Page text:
On an early Monday morning, a young business analyst walked into his manager's office and, without speaking a word, began scribbling feverishly on a whiteboard. He had worked eight hours on a Sunday, probably from his home, having been spurred by a novel idea.
He wrote: "a(slope)+b(w5)+c(?(avg(wl-4),w5)"
It was a formula to determine the propensity for a customer to upgrade or churn out, essentially solving a problem that an entire team had spent months in vain trying to work out.
"No other generation blurs the lines between work and play like millennials do," writes Heidi Farris, vice president of community engagement and marketing at Bloomfire and the business analyst's manager, in a blog post. "They want to play when they feel like playing, and they want to work when they feel like working; you might be surprised at how often (and when) they feel like working given the choice."
Forget What You Know About Managing Tech Pros
Farris will be the first to tell you that managing millennials requires a break from traditional managerial methods. Millennials value freedom of choice, from working hours to technology tools. Their work and personal lives merge into a single shade of gray. Mobile tech tools, cloud computing and BYOD mock the days of punching a clock and toiling in an office cubicle the size of a bathroom stall.
Hiring millennials and keeping them happy will be critical to a company's future. Millennials bring energy, tech savvy and new ideas to companies that live and die on the threshold of innovation. Silicon Valley companies are fighting for them.
Earlier this summer, a Cisco executive said the company will hire 2,000 millennials this year. Four weeks later, Cisco said it will cut 4,000 workers mostly in middle management. By 2025, millennials will comprise nearly 75% of the world's workforce. Like it or not, the youth movement has begun.
How managers handle millennials will make all the difference. Google recently conducted a study of its workers and found that the top reason millennials (and, to be fair, everyone else) will quit is a bad relationship with a manager.
Here's the kicker: A recent survey by Millennial Branding and Beyond.com found a revolving door among millennials. Nearly 60% of millennials will leave their jobs within their first three years, an increased ratio of 2 to 1 compared to previous generations, the survey says. It costs a company anywhere from $15,000 to $25,000 to replace a millennial worker.
Millennials: A Generation on the Move
"The Millennial Generation has learned to be two things during the recession: resilient and nomadic," says Beyond.com CEO Rich Milgram. "As the job market improves, the level of confidence will improve along with it and cause many in this age group to reevaluate their current situation, possibly seeing value in seeking greener pastures."
Farris, a 30-something GenX-er, has managed about a dozen millennials over the past 10 years. Currently, she has four millennials on her eight-person staff. Managing millennials can be an eye-opening experience. At first, some words coming out of millennials' mouths took her by surprise, she says.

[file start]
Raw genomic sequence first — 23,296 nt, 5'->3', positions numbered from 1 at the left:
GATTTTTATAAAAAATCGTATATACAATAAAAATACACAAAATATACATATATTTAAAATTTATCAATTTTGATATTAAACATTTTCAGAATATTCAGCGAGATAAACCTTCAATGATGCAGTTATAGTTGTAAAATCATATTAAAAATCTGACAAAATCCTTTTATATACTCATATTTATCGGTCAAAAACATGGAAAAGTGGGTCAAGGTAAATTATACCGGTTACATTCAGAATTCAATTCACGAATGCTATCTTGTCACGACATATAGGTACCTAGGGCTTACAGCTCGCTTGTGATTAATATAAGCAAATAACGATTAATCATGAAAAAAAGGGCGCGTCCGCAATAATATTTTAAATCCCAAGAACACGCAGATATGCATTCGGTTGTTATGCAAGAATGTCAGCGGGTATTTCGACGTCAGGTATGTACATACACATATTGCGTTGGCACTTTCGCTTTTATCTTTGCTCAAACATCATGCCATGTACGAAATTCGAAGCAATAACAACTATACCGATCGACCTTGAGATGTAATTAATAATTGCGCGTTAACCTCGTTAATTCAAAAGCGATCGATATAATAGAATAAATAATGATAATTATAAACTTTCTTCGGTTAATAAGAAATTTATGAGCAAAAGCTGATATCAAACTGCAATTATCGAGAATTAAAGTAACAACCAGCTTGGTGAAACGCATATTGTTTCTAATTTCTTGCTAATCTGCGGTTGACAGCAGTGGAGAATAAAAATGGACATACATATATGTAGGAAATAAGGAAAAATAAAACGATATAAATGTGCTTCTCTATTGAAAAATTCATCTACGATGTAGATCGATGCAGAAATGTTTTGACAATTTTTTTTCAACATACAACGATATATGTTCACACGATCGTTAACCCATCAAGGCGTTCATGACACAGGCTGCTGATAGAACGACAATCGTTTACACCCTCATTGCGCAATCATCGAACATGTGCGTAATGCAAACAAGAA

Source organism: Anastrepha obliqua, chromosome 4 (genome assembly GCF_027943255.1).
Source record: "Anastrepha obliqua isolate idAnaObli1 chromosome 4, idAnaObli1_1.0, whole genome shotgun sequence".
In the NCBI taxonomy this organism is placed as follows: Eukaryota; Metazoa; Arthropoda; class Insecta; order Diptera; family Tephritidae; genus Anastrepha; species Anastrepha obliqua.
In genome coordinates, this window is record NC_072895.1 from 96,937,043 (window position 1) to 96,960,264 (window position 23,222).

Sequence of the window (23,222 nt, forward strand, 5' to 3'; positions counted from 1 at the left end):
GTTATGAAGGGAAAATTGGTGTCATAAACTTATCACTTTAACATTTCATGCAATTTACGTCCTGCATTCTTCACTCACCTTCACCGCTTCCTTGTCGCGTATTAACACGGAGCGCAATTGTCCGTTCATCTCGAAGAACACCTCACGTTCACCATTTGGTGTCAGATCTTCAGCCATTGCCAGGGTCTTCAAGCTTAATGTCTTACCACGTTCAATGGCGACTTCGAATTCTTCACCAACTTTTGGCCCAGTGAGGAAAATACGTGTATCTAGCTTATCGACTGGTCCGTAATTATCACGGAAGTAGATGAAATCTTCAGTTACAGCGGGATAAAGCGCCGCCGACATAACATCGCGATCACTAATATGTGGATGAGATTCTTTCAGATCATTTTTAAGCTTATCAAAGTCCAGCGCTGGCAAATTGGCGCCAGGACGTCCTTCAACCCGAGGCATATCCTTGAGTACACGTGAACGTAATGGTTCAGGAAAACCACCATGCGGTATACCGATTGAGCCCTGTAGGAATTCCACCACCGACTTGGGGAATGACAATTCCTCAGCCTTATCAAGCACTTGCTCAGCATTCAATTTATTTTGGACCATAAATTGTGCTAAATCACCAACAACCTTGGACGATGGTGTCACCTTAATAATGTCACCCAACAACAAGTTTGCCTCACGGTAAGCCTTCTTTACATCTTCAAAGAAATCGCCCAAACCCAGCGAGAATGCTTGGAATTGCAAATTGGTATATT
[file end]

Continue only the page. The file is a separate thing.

In a meeting last year, Farris and her staff were weighing which analyst firm to partner with, when a 25-year-old staffer asked, "why?" Farris was taken aback; building analyst relationships is considered standard procedure. But the question led Farris into writing out all the reasons to partner with analysts, which ultimately resulted in finding the right analyst firm.
"Ask a millennial to do a task and nine times out of 10, the first question they will ask is, 'Why?' It's a shocking response for some of us who were raised in a world where you don't question authority figures, but the truth of the matter is that it's a good question-one we should ask more often," Farris says.
Older co-workers often shake their heads at the audacity of millennials further down the organizational chart who want to know what's happening at the higher levels and what's behind the decision-making process. Older co-workers will trot out work rules that they had to live by and throw them in the face of millennials, such as "pay your dues" or "none of your business."
The Beginning of a Beautiful Friendship
For a manager, such responses are akin to lying to a friend. Like everyone else, millennials value trust in relationships in their personal lives. Unlike everyone else, they seek trust in their business relationships as well. It's another twist on millennial's signature character trait: blending personal and work life.
By not being forthcoming, managers undermine trust.
"I need the right balance of attention and trust," a millennial told Farris, while describing the kind of relationship they're looking for in a manager. "I do not want a manager that hovers and micromanages my every effort. However, I do want a manager that is accessible and open to discussing issues."
Tom Kaneshige covers Apple, BYOD and Consumerization of IT for CIO.com. Follow Tom on Twitter @kaneshige. Follow everything from CIO.com on Twitter @CIOonline, Facebook, Google + and LinkedIn. Email Tom at email@example.com
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This story, "Why managers need to stop worrying and love millennials" was originally published by CIO.